A third strategic project under development by the Brazilian Army Command since 2010, is Cyber Defense. The program’s goal is to provide Brazil a high-level structure to protect the country from cyberattacks. The project includes the construction of a Cyber Defense Center, the development of software and hardware solutions, the acquisition of super computers and digital forensic equipment and the creation of a national cyber defense school and a cyber defense command. The project’s total value is around US$106 million and should be concluded in 2020.
The Brazilian Air Force’s most important strategic projects are the FX-2 Fighter aircraft, KC-390 cargo aircraft, and the Geostationary Satellite for Defense and Strategic Communications (SGDC), which launched in May 2017. The SGDC is operated by Telebras on the K (civilian) band and by the Ministry of Defense on the X (military) band. Visiona, a joint venture between Embraer and Telebras is responsible for integrating the SGDC system. Total value is around US$570 million with a service life of 18 years. The FX-2 fighter aircraft project includes the acquisition of 36 Gripen NG fighter aircraft from Sweden, with Embraer and SAAB as prime contractors. The FX-2 project does offer opportunities for sub-contractors to supply these primes. Both projects are priorities and will continue to move forward, according to the Minister of Defense.
An additional priority project for the Brazilian Air Force is the KC-390 cargo aircraft developed by Embraer. A total of 28 aircraft will be delivered over 12 years starting in 2018. The total value of this project is approximately US$2.4 billion, with several international suppliers expected to provide components.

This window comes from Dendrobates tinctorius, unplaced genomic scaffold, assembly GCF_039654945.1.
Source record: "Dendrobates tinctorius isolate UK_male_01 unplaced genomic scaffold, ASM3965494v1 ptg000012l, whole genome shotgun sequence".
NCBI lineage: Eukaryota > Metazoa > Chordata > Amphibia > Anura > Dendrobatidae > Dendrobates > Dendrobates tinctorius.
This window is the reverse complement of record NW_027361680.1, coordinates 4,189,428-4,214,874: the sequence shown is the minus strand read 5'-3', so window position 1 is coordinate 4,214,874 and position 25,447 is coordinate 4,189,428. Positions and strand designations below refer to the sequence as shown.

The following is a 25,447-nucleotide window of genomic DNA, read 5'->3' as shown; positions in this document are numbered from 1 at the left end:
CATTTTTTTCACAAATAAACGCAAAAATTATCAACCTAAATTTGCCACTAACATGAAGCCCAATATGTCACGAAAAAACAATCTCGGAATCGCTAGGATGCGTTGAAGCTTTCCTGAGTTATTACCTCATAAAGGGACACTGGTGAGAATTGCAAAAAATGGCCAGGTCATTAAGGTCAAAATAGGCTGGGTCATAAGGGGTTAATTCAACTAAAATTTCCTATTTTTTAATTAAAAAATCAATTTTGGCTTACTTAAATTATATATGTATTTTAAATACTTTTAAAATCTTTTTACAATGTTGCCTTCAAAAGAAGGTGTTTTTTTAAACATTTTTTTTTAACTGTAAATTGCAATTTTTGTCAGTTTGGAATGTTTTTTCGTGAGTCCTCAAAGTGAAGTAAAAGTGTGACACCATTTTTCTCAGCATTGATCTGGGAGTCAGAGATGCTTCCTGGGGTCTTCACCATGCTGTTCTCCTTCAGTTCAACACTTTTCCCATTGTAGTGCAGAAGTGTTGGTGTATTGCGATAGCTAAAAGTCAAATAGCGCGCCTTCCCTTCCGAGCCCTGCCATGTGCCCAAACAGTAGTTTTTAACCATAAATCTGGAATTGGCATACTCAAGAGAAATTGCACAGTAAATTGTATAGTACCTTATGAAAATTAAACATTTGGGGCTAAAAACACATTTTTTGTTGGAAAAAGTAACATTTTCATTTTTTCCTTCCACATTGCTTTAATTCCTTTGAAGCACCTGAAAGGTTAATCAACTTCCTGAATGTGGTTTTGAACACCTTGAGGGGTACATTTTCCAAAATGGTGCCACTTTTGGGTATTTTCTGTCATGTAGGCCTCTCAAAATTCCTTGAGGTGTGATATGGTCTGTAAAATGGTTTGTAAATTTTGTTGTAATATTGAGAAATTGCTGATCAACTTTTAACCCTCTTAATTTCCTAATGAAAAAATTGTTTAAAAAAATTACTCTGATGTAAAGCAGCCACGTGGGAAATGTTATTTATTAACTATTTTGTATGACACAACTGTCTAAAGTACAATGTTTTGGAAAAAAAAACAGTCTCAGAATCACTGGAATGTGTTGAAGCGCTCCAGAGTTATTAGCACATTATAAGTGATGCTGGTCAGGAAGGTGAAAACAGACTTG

Another essential project for the Air Force is the ATN – Air Traffic Management coordinated by the Commission for the Implementation of Airspace Control Systems (CISCEA). The ATN will be a Public-Private-Partnership to manage an integrated communication network. The winning bidder will be responsible for the project’s development, installation, operation, management and maintenance for 25 years under Brazilian Air Force guidance. The technical and economic study for ATN is currently underway and a public tender should be published this year.


The Brazilian Armed Forces have long-term development, construction and acquisition plans that include: weapons, escort ship platforms, transport ships, offshore patrol vessels, tugs and hydrographic/oceanographic ships, UAVs, long range radars, helicopters, tactical radio communication systems, and spare parts and components, among others. To conduct business with the Brazilian Armed Forces, U.S. companies must be prepared for a long and complex engagement. As in most industries, having a local office or a trusted and well-respected local representative with extensive contacts and a solid sales record is a critical business practice in order to succeed in Brazil. In addition to the ever-present desire for offsets, U.S. firms must be prepared to transfer technology (subject to pertinent export control regulations) and oftentimes engage in long-term partnership with the Brazilian aerospace and defense industry for the co-development and local production of components, parts, and assembly.
Since 2015, Brazil and the United States have engaged through the Defense Industry Dialogue (DID) to increase bilateral trade and investment in the defense sector, improve the regulatory and bureaucratic environment for U.S. and Brazilian defense firms, and enhance understanding of U.S. export control policies to increase opportunities for technology transfer and exchange. 

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Brazil Aerospace and Defense Trade Development and Promotion